In Indonesia, we must respect people who are older than us, especially the elderly. We are expected to kiss their hands whenever we meet them, bend our body whenever we pass in front of them and talk politely to them. We cannot call them only with their names. We have to attach Mr, Mrs, uncle, auntie, et cetera in front of their names. These unwritten rules are applied to most Asians as well, e.g. Koreans, Malaysians, and Japanese people. Similar rules are also practised in Saudi Arabia (and most Arab countries). Except that, shouting at each other seems a normal thing for them. Perhaps that’s how the Arabic people talk; they shout as if they’re angry, but they are NOT actually angry (exception: Syrians, Lebanese, Moroccan, etc). So how do you distinguish a person when he’s angry and in a normal state? Listen to what he says! I lived in an apartment when I was a kid. I had an Egyptian neighbour. All I could remember about the family members was: they shout at each other frequently! The mother, the son, the father shout very loudly until we could hear them. Words like hayawan, himar and kalb spiced their ‘conversation’. And yes, they were indeed fighting. How about in Australia? Well, as a person who had never watched Simpsons or any American TV shows before and never been to the countries of bule, I was quite surprised to find the relationship between young and elderly people here. As I mentioned in my previous post, I lived in a student dorm called The Lodge when the first time I arrived in this country. There were 2 elderly women on my floor who seemed to be much older than my mom. One of them studied at a college, doing some small courses, and the other woman did something, which I honestly forgot. They were the oldest people living there. And everyone called them with their names. No one called them Mrs. A or Mrs. B; we simply referred them as A or B. When I talked to them, I felt like we were equal; I didn’t have to bow or pretend to be nice or polite to them. It’s not like I didn’t like to bow or anything like that; it just felt different. I didn’t have to hide my feeling when I didn’t agree with what they said — I just told them what my opinion was and they had no problem with it. At the University, we never address our lecturers using any titles, be it Mr, Mrs, Dr, or Professor. Rather, we call their names straight away: Paul, Steve, Peter, Fiona, etc. In the office where I currently work, I call my boss only with his name. At first, it felt weird to address someone who is older than you without any titles. If you do it in Indonesia, people would think you’re impolite. But after a while, I get used to it.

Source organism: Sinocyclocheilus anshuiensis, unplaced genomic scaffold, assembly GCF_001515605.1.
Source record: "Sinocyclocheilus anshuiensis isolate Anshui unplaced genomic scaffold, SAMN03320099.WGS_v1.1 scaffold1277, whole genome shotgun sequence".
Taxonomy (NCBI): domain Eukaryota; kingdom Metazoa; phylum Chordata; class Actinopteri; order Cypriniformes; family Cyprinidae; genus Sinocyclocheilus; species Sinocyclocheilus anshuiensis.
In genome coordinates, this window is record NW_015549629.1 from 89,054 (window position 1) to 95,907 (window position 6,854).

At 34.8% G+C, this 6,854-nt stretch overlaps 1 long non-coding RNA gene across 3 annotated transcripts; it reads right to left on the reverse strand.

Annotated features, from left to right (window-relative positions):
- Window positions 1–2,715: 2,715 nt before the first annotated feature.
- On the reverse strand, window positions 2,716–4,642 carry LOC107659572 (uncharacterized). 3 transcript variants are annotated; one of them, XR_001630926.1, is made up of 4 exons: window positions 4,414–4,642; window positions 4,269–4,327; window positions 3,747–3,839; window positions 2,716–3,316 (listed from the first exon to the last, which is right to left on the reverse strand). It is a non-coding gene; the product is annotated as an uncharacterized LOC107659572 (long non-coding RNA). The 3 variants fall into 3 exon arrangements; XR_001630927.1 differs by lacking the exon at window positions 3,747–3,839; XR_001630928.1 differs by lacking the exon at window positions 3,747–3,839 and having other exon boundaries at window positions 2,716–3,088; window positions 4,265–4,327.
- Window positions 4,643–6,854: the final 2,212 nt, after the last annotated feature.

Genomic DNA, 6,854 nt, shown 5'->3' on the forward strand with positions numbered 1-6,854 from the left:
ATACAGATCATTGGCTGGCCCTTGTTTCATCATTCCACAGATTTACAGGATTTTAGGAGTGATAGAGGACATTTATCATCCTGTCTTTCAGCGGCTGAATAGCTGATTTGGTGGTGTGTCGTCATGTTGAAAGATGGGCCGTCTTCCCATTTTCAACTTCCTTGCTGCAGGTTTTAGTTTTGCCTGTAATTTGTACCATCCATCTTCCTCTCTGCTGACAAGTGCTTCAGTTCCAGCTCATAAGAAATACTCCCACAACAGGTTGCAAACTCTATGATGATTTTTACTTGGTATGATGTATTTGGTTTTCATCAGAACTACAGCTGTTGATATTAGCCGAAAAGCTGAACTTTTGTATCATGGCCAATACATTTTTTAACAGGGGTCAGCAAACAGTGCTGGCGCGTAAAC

One amazing thing about Australia is that the Aussies try and work together to preserve their environment. Millions of dollars awareness campaigns are spent every year. For example, supermarkets all over Australia started a campaign a few years ago about reducing the use of plastic bags. People are encouraged to buy the environmentally friendly green bags which cost less than $2 each so that they can reuse the bag when they do grocery shopping. Incredibly, everyone supports the campaign. Nowadays you can see people carrying these green bags to supermarkets, universities, and even malls ;). The same thing also happens when it’s reported that Southeast Queensland is experiencing the worst drought in 100 years. Everyone is trying so hard to reduce the consumption of water. People would collect the water when taking shower to be used for gardens and even collect the rainwater to top up the swimming pools! For me, it’s quite amazing to witness how water in this dry country is valued so much — even though many options are still available for them, e.g. desalination and recycling. In Jeddah, water is considered very cheap and can be easily accessed. As a result, people would use water excessively. FYI, water is acquired from the sea and desalinated by a Saudi water company for consumption. Then the water trucks come to every house in Jeddah and fill in the wells at least every two weeks. So, no matter what — whether it’s summer or winter… whether there’s El Nino or El Nina — water will always be available. But of course, there is an exception. A problem like this occurs in Jeddah almost every single year (other exception would be a natural disaster — but it’s very rare). All of the sudden, the water trucks never came to our house. Water in the well was steadily decreasing. And the whole city was in chaos. Surprisingly, people do not aware that THEY NEED TO CUT DOWN THEIR CONSUMPTIONS OF WATER. They blame the government for not handling the situation accordingly. Well, yes… there’s something wrong with the water distribution company. But heyyy… instead of complaining all day long.. why don’t they just save water. If many people try to cut down the water consumption, it would at least decrease the possibility of the water crisis, right?? 😐 There are also few awareness campaigns established by the government. Even if there is, people don’t seem to care about it! The same thing happens in Indonesia as well. People still throw litter on the street even though a poster or banner that says “Buanglah sampah pada tempatnya” can be seen EVERYWHERE. What a shame.